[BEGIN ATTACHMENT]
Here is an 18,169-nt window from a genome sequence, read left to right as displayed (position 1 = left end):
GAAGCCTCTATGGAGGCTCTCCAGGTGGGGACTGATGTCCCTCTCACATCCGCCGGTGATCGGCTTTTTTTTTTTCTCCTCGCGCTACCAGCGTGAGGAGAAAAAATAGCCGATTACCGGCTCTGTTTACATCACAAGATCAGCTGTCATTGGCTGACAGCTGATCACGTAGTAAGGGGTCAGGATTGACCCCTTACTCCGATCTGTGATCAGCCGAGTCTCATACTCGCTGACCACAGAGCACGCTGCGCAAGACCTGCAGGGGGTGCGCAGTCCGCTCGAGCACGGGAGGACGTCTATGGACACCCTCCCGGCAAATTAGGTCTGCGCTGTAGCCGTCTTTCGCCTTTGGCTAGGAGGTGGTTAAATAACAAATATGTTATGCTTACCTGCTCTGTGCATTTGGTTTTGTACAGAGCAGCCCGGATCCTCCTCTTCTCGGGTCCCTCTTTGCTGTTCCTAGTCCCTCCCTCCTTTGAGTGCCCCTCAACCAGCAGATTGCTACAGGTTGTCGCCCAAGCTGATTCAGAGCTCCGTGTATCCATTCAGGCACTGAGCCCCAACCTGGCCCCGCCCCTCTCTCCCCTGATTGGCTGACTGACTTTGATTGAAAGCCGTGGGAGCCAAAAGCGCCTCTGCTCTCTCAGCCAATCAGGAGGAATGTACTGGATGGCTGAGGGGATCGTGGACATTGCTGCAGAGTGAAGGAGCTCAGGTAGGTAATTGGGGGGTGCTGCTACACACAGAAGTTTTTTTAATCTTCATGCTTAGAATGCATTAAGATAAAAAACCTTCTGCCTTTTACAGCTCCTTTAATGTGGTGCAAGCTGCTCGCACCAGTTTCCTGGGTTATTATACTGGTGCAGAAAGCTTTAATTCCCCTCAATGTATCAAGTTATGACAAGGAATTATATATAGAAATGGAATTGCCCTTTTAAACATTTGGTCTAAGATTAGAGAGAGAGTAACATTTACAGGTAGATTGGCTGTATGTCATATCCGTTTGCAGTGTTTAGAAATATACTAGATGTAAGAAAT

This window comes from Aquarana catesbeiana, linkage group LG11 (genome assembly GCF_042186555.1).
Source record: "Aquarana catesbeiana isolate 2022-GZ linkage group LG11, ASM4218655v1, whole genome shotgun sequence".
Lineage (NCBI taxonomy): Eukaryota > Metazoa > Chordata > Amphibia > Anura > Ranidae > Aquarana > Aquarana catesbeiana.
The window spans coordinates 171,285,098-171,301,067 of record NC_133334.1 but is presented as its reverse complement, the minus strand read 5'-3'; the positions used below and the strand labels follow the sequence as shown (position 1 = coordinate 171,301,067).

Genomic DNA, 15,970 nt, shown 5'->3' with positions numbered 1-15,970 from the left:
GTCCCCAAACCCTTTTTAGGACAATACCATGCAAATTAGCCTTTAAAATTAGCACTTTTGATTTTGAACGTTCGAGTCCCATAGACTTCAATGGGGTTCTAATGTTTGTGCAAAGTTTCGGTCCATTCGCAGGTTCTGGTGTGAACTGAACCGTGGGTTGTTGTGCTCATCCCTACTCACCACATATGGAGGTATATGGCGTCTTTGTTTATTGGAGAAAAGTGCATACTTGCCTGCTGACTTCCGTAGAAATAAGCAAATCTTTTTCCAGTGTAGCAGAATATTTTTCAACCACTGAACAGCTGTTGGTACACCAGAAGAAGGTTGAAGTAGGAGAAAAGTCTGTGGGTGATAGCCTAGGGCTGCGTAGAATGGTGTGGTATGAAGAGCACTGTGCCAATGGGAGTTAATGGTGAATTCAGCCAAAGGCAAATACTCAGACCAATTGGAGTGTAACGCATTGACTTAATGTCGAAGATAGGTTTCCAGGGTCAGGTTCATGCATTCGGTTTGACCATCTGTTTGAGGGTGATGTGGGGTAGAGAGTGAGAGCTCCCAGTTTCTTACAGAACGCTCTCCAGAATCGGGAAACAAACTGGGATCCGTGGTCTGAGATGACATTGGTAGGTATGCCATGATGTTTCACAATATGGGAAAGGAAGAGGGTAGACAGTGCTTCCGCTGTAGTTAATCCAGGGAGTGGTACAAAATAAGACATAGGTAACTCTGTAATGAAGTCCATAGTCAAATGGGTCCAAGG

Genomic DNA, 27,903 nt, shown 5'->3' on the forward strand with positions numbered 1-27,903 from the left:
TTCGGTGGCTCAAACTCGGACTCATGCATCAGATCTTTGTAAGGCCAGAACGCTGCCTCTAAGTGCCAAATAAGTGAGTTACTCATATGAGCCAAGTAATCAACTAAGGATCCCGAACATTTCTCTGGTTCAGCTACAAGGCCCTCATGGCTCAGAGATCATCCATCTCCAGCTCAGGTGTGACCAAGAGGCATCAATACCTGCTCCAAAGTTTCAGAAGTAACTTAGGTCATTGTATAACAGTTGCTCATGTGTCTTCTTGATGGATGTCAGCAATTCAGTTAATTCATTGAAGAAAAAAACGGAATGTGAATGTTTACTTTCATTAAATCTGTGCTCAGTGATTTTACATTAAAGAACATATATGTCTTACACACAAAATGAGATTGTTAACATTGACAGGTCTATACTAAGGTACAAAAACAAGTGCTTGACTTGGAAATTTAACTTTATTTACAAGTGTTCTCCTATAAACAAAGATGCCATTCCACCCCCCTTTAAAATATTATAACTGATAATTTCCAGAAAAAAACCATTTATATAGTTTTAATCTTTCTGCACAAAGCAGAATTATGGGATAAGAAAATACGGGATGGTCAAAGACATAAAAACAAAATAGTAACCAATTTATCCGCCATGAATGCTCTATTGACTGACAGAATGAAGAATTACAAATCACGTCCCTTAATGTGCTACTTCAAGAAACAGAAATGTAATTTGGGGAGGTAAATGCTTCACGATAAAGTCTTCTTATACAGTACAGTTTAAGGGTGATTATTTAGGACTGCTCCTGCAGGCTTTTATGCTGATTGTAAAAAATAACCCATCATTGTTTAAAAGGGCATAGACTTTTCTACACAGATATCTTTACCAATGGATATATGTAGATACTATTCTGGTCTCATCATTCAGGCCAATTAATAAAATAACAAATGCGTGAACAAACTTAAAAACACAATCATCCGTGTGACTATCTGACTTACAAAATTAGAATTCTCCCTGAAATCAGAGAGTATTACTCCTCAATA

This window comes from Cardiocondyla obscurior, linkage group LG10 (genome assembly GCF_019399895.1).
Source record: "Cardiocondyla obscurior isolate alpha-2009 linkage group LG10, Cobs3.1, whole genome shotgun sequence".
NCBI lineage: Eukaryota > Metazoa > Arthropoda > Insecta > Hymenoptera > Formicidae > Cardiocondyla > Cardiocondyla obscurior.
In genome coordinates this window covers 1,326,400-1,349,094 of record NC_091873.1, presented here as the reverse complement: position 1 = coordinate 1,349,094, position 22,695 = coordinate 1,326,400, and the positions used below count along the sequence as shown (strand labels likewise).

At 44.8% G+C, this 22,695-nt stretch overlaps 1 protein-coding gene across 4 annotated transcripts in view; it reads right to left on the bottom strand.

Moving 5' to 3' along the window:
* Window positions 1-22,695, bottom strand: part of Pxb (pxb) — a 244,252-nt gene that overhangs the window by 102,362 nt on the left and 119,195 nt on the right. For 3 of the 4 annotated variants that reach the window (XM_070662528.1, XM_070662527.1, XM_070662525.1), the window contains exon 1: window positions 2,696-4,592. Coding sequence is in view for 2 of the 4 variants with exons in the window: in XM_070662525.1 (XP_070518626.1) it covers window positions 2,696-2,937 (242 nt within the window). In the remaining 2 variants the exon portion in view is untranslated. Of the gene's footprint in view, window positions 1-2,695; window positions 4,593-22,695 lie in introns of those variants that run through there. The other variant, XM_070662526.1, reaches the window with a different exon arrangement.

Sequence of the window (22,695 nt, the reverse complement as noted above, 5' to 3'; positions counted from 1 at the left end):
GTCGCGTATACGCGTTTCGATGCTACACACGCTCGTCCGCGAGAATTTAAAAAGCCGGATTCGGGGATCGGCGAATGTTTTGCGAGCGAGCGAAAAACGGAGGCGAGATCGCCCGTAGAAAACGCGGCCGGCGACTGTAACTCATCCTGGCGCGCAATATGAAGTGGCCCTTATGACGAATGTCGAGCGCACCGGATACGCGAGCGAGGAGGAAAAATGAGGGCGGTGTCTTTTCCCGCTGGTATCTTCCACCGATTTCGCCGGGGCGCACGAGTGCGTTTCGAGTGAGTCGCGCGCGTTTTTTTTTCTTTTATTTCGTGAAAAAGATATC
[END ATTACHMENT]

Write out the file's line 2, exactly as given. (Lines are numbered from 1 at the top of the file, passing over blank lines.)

GAAGCCTCTATGGAGGCTCTCCAGGTGGGGACTGATGTCCCTCTCACATCCGCCGGTGATCGGCTTTTTTTTTTTCTCCTCGCGCTACCAGCGTGAGGAGAAAAAATAGCCGATTACCGGCTCTGTTTACATCACAAGATCAGCTGTCATTGGCTGACAGCTGATCACGTAGTAAGGGGTCAGGATTGACCCCTTACTCCGATCTGTGATCAGCCGAGTCTCATACTCGCTGACCACAGAGCACGCTGCGCAAGACCTGCAGGGGGTGCGCAGTCCGCTCGAGCACGGGAGGACGTCTATGGACACCCTCCCGGCAAATTAGGTCTGCGCTGTAGCCGTCTTTCGCCTTTGGCTAGGAGGTGGTTAAATAACAAATATGTTATGCTTACCTGCTCTGTGCATTTGGTTTTGTACAGAGCAGCCCGGATCCTCCTCTTCTCGGGTCCCTCTTTGCTGTTCCTAGTCCCTCCCTCCTTTGAGTGCCCCTCAACCAGCAGATTGCTACAGGTTGTCGCCCAAGCTGATTCAGAGCTCCGTGTATCCATTCAGGCACTGAGCCCCAACCTGGCCCCGCCCCTCTCTCCCCTGATTGGCTGACTGACTTTGATTGAAAGCCGTGGGAGCCAAAAGCGCCTCTGCTCTCTCAGCCAATCAGGAGGAATGTACTGGATGGCTGAGGGGATCGTGGACATTGCTGCAGAGTGAAGGAGCTCAGGTAGGTAATTGGGGGGTGCTGCTACACACAGAAGTTTTTTTAATCTTCATGCTTAGAATGCATTAAGATAAAAAACCTTCTGCCTTTTACAGCTCCTTTAATGTGGTGCAAGCTGCTCGCACCAGTTTCCTGGGTTATTATACTGGTGCAGAAAGCTTTAATTCCCCTCAATGTATCAAGTTATGACAAGGAATTATATATAGAAATGGAATTGCCCTTTTAAACATTTGGTCTAAGATTAGAGAGAGAGTAACATTTACAGGTAGATTGGCTGTATGTCATATCCGTTTGCAGTGTTTAGAAATATACTAGATGTAAGAAAT